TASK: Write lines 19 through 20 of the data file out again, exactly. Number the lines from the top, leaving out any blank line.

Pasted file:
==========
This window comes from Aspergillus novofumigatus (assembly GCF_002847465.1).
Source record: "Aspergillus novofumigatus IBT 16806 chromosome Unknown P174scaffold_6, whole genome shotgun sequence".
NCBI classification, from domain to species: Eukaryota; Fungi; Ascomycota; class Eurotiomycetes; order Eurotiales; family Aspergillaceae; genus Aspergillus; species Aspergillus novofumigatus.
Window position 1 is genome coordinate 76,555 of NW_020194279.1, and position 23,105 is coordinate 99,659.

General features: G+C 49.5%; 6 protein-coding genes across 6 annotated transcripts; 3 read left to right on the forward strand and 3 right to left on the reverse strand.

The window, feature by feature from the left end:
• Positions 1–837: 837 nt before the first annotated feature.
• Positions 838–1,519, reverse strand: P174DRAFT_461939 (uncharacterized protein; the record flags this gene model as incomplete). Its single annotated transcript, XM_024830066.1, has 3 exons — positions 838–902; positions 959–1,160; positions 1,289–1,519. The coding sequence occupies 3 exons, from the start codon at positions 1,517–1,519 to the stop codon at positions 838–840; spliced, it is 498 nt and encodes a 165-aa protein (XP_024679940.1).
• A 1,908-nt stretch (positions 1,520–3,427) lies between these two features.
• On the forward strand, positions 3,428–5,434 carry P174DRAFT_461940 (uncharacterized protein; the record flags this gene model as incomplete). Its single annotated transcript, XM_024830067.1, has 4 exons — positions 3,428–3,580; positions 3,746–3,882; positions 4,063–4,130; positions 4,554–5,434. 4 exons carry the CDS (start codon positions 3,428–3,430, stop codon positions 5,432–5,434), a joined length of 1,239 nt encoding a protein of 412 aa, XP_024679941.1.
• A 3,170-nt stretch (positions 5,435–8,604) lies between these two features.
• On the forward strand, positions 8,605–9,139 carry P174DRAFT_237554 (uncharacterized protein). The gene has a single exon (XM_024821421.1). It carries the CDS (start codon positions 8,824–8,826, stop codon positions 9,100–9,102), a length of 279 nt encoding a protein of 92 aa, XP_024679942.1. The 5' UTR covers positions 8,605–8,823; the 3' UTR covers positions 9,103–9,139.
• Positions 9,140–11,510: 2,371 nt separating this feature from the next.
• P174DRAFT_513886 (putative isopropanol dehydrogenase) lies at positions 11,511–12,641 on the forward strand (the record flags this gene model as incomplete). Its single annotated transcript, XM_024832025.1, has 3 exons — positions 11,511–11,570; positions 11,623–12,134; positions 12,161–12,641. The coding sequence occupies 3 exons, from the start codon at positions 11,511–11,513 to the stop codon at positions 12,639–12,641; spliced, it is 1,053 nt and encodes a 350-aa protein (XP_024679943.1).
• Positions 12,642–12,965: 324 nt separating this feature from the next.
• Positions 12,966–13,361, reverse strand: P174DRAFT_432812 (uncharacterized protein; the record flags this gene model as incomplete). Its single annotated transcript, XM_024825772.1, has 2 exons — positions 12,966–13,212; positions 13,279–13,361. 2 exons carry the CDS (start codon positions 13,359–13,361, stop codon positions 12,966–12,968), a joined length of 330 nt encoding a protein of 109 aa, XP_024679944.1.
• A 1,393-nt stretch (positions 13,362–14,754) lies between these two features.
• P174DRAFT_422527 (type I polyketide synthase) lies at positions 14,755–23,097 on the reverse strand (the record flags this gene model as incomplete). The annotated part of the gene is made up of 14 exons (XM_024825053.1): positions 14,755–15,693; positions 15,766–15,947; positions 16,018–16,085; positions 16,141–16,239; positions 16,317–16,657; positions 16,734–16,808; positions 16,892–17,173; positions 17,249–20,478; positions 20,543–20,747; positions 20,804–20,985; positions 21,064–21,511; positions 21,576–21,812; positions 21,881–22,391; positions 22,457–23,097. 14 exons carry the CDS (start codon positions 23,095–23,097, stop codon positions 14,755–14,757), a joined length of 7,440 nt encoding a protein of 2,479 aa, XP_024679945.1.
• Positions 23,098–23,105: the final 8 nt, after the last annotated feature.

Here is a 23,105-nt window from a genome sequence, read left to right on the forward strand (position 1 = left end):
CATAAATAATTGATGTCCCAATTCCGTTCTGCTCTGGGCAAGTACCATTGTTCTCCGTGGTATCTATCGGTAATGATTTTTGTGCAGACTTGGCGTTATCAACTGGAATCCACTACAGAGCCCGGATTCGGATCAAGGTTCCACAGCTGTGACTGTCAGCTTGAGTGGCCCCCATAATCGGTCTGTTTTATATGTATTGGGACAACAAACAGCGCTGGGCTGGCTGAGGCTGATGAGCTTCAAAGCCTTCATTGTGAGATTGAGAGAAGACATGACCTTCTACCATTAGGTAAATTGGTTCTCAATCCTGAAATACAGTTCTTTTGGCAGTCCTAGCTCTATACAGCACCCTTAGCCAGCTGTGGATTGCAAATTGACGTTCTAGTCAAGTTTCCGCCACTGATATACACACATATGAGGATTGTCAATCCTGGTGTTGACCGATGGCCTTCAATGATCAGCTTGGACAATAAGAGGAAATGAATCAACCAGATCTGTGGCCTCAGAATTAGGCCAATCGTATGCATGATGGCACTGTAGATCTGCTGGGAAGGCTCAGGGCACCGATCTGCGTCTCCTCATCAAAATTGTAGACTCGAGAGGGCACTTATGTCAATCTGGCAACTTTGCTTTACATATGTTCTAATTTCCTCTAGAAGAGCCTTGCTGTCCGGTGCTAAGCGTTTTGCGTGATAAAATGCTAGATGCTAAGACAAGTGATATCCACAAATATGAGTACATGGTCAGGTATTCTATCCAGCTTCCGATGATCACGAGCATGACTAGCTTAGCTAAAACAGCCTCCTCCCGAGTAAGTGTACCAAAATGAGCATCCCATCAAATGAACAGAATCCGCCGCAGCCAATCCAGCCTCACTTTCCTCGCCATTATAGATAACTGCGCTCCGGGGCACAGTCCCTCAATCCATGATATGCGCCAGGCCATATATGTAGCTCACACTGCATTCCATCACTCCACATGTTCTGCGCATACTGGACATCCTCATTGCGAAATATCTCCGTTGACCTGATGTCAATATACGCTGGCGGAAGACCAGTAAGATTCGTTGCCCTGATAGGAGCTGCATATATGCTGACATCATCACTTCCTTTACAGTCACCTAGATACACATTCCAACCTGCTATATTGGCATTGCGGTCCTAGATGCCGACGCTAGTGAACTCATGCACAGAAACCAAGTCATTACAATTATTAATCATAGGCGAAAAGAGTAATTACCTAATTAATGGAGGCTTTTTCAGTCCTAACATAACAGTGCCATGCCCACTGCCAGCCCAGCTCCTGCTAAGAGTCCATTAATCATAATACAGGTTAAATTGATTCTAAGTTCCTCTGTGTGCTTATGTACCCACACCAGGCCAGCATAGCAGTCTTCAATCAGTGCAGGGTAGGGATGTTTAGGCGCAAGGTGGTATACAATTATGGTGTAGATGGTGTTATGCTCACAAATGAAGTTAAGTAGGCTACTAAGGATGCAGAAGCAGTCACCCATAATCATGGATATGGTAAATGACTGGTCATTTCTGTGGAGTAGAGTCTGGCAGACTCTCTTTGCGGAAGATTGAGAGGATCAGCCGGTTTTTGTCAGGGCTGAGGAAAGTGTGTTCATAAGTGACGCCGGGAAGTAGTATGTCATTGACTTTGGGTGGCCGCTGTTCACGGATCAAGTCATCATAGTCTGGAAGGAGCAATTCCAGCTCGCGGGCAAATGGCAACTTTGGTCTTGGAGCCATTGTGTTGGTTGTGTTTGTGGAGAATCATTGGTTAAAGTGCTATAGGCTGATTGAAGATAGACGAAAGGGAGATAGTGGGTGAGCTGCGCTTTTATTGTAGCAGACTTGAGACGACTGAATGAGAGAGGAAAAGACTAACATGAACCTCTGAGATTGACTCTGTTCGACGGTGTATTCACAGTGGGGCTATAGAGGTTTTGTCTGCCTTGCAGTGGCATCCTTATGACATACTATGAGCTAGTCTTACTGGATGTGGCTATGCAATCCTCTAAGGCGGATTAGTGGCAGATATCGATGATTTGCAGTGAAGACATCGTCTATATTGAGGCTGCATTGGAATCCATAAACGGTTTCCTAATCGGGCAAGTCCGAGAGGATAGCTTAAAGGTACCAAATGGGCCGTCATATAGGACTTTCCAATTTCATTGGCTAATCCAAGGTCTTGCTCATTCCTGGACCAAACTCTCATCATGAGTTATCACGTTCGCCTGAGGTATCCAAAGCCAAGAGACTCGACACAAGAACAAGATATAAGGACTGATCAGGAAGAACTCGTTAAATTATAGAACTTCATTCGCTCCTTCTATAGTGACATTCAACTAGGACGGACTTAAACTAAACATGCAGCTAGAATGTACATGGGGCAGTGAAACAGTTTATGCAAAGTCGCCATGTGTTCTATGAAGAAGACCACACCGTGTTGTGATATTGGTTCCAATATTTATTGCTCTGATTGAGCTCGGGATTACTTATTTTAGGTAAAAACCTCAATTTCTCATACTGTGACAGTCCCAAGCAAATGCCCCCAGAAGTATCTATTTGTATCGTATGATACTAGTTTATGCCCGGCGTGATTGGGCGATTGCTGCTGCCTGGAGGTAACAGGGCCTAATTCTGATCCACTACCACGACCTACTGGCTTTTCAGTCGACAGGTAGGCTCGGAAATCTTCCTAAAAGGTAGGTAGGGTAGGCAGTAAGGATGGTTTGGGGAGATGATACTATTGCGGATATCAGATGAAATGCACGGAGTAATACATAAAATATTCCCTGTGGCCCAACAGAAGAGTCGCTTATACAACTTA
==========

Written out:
• Positions 23,098–23,105: the final 8 nt, after the last annotated feature.

Here is a 23,105-nt window from a genome sequence, read left to right on the forward strand (position 1 = left end):